Gold says he’s also proud of many of the stories the magazine has done over the years, especially the ones that covered what he calls “inspirational dance.” He mentions a feature about Dréa’s Dream, which funds dance therapy programs in memory of a young aspiring dance educator, and how the article kick-started the foundation’s success and encouraged him to get involved as a board member.
It wasn’t until the 10th anniversary, though, that he says he really felt he had triumphed. Many colleagues in the field had told him he was pursuing content that educators wouldn’t be interested in, but he had 10 years of publications to prove them wrong.
“We were on a roll,” he says. “It was at that point that I said to myself, ‘I pulled it off.’ ”
A large part of that success, of course, was behind the scenes. Behind every good publisher is a good editor in chief, and for Dance Studio Life from 2007 until 2016, that person was Cheryl A. Ossola.
The magazine wasn’t Gold and Ossola’s first pas de deux. She had originally been his editor when he wrote for Dance Magazine in the early 2000s, and he remembers with a laugh how she would kindly and patiently send back revisions on drafts that he knew weren’t very good.
“Cheryl’s editing taught me how to write and gave me the confidence to publish the magazine,” he says.
She also edited Gold’s book, The Complete Guide to Teaching Dance. When he realized that the original Goldrush editor in chief wasn’t working out, Gold confided in Ossola. The conversation ended with him offering Ossola the position. She accepted.
“As much as my passion is behind the magazine, Cheryl’s experience and drive is a big part of the reason for its success,” he says. “She was more on top of it than I was. When people would ask me something about the magazine, I’d say, ‘All you have to do is call Cheryl.’ ”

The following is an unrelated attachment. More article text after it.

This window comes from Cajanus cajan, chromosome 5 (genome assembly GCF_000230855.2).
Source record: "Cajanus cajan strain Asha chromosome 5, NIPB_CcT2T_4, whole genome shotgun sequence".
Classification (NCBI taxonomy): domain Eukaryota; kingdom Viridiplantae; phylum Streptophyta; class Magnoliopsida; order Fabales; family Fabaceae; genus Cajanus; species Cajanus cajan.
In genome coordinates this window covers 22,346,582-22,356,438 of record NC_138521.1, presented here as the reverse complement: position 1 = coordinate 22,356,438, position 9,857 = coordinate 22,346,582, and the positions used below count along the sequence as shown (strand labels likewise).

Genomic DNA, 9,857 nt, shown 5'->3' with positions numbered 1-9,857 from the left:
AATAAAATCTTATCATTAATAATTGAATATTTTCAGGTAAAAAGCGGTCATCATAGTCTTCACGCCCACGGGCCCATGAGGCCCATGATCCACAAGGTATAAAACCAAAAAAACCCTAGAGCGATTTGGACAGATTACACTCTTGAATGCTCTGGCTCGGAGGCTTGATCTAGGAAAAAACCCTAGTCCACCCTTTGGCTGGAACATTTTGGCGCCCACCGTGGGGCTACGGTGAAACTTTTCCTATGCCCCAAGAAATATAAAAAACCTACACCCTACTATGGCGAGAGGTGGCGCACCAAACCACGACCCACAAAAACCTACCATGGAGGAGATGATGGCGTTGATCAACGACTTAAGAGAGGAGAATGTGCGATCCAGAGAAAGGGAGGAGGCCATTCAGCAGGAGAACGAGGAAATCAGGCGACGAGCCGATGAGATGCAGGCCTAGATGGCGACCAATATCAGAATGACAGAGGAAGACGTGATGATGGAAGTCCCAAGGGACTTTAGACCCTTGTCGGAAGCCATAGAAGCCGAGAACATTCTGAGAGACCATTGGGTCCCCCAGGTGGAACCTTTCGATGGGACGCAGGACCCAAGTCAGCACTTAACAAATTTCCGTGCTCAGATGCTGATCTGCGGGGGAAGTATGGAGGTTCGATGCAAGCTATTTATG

“I have to move forward with what works now. I’m not afraid of what’s coming next, because I have no choice but to step into that arena and upscale what I do.” —Rhee Gold
Not long after Ossola stepped down, however, Gold became aware that the magazine’s future was in peril.
“I heard advertisers saying things like, ‘We’re not investing in print; we have other opportunities online,’ ” he says.
After looking at what other publications were doing online and speaking with a consultant, he realized that transitioning DSL to a digital format would essentially mean starting another business—an undertaking he was in no position to assume. By this time his company had grown to include workshops and seminars held at the DanceLife Retreat Center, the biannual DanceLife Teacher Conference, and the dance studio membership organization International Dance Entrepreneurs Association (I.D.E.A.).
“The growth of my businesses was already taking everything I had,” he admits. “I gave it my all because that’s what I felt like I was really good at, and they all seemed like good ideas, but when I put them together, my life became those things.”